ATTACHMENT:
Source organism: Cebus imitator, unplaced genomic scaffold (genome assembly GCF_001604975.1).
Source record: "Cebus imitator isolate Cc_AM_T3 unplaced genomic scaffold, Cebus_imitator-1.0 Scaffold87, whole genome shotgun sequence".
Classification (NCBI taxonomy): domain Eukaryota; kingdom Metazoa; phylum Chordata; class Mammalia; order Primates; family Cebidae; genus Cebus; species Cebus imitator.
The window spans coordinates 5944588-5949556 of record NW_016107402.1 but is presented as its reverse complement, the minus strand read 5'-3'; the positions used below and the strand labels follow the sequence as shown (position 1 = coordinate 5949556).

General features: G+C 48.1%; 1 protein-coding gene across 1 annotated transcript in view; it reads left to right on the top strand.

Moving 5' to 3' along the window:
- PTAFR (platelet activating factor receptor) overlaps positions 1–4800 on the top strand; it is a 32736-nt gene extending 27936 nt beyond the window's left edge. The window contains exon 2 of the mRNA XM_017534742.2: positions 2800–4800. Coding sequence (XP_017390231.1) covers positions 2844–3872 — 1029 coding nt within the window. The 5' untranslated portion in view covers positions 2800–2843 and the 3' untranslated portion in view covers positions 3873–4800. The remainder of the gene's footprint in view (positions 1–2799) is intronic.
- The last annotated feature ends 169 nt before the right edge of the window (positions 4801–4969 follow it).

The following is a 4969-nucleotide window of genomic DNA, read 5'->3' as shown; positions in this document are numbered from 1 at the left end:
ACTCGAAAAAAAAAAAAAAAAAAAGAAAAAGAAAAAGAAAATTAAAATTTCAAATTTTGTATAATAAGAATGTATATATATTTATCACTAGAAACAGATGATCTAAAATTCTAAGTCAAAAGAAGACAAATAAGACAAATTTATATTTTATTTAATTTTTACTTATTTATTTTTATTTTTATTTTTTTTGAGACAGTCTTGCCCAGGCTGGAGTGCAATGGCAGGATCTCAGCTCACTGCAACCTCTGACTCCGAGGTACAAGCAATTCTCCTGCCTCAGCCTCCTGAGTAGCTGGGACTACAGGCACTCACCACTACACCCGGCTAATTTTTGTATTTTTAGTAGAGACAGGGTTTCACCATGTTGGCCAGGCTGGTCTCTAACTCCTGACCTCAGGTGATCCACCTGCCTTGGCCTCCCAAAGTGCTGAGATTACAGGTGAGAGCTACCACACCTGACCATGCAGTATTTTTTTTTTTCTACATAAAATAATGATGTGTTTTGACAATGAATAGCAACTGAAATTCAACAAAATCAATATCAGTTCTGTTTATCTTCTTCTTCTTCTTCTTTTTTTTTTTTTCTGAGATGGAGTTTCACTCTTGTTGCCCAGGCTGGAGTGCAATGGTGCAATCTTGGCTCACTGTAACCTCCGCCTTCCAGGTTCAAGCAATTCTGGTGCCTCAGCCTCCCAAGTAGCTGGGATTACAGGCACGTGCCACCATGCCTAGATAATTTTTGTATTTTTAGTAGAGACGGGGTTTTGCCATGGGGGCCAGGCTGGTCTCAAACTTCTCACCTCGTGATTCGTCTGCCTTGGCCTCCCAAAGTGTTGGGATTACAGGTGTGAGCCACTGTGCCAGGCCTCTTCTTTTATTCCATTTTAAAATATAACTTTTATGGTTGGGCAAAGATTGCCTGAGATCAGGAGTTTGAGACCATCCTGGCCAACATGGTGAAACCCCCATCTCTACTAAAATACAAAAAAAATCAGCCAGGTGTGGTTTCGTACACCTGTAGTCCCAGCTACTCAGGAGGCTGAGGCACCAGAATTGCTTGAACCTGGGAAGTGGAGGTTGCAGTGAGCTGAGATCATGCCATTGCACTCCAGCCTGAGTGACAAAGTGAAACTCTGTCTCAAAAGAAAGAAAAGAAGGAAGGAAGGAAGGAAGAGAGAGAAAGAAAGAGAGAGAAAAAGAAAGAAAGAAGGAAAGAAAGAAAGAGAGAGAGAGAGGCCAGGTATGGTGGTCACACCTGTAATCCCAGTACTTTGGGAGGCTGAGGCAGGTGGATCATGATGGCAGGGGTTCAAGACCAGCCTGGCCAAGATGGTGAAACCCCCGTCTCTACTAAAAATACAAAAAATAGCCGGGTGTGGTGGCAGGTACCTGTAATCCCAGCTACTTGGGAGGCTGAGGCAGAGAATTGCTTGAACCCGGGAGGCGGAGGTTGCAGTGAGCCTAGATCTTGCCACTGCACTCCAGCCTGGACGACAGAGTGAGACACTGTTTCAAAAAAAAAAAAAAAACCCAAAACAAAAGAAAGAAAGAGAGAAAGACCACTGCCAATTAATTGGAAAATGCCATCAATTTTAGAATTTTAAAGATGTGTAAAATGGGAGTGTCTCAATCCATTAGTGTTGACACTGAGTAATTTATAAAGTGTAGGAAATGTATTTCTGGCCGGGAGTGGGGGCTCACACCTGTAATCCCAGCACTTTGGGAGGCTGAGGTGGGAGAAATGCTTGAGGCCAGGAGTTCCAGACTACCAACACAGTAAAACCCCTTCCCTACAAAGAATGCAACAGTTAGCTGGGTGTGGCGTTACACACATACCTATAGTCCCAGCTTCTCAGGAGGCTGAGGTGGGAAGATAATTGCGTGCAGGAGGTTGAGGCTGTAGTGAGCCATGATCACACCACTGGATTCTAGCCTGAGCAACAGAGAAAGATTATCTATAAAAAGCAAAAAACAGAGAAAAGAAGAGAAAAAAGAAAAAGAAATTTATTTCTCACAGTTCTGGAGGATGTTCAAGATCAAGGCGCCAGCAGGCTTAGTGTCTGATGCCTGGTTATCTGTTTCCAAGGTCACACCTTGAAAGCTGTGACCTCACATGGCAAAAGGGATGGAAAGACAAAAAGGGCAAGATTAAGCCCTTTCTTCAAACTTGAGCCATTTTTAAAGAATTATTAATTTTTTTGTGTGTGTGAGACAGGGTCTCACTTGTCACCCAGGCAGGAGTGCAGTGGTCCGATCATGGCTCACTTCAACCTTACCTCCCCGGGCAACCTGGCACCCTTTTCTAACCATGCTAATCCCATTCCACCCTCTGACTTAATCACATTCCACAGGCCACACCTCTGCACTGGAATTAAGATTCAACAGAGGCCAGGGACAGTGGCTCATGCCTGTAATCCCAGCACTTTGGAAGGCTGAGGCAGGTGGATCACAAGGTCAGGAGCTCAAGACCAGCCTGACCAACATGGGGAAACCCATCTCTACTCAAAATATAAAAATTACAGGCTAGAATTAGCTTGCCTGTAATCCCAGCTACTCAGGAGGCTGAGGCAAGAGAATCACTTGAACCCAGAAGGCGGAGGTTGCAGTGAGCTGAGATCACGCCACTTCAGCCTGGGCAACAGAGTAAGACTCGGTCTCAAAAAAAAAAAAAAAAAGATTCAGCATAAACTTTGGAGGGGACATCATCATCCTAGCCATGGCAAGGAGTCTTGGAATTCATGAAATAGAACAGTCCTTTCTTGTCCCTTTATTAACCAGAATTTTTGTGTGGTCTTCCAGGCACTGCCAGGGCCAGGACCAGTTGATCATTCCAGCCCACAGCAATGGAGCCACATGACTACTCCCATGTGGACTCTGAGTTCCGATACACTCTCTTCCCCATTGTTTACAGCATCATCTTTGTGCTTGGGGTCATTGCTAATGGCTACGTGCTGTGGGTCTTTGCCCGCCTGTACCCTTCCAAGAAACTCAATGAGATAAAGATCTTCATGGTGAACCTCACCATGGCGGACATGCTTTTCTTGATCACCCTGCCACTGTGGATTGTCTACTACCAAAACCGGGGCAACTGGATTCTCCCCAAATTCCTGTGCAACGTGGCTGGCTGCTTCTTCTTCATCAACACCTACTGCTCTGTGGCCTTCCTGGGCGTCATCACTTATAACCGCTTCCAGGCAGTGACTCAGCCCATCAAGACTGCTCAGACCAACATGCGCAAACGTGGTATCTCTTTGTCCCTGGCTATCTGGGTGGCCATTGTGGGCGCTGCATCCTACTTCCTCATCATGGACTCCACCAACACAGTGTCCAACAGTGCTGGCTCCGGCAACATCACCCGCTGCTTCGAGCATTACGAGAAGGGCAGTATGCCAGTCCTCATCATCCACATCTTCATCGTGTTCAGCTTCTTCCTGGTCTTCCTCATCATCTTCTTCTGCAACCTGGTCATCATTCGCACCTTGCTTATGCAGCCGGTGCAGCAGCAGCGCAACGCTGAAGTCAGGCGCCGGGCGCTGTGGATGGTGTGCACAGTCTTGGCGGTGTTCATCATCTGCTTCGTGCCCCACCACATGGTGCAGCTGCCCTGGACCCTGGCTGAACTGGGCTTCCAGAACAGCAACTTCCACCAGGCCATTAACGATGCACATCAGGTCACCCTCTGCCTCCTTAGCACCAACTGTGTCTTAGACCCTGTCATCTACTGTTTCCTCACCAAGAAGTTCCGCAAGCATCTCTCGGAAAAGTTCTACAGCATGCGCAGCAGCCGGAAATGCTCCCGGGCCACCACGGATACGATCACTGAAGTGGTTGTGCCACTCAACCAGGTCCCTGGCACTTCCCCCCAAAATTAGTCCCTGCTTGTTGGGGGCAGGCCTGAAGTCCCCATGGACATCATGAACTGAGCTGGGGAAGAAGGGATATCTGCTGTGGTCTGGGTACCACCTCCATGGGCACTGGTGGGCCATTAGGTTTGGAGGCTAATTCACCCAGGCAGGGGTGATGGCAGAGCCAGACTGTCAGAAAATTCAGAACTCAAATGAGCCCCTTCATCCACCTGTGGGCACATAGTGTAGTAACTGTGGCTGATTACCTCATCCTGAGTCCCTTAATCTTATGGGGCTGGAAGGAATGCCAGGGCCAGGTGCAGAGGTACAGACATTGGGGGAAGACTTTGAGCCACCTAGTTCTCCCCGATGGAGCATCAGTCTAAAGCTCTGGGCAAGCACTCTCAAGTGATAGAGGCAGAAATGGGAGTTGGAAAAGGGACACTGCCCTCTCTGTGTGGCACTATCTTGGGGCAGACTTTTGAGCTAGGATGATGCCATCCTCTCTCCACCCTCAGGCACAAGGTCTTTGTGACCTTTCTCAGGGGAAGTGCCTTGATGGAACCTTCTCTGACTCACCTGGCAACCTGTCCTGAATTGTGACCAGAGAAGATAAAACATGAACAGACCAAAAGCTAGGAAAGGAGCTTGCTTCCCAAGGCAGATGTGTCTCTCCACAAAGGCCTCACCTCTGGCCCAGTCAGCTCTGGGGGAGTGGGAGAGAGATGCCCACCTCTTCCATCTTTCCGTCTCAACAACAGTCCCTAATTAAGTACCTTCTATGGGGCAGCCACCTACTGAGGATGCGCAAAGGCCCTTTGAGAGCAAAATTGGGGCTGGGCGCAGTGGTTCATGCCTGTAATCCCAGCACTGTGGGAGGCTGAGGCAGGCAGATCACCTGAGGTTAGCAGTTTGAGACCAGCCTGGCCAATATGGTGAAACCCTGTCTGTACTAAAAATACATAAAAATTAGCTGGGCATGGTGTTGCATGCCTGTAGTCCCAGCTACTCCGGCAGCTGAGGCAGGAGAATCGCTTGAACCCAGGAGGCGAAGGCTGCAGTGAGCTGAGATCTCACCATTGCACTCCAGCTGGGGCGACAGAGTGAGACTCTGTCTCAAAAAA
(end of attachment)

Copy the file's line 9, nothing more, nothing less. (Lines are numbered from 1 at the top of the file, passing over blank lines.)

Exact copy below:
The following is a 4969-nucleotide window of genomic DNA, read 5'->3' as shown; positions in this document are numbered from 1 at the left end: